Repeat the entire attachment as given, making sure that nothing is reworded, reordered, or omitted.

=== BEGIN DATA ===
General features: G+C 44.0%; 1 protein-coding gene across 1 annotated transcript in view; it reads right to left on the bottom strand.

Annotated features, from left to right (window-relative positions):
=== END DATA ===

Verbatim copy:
General features: G+C 44.0%; 1 protein-coding gene across 1 annotated transcript in view; it reads right to left on the bottom strand.

Annotated features, from left to right (window-relative positions):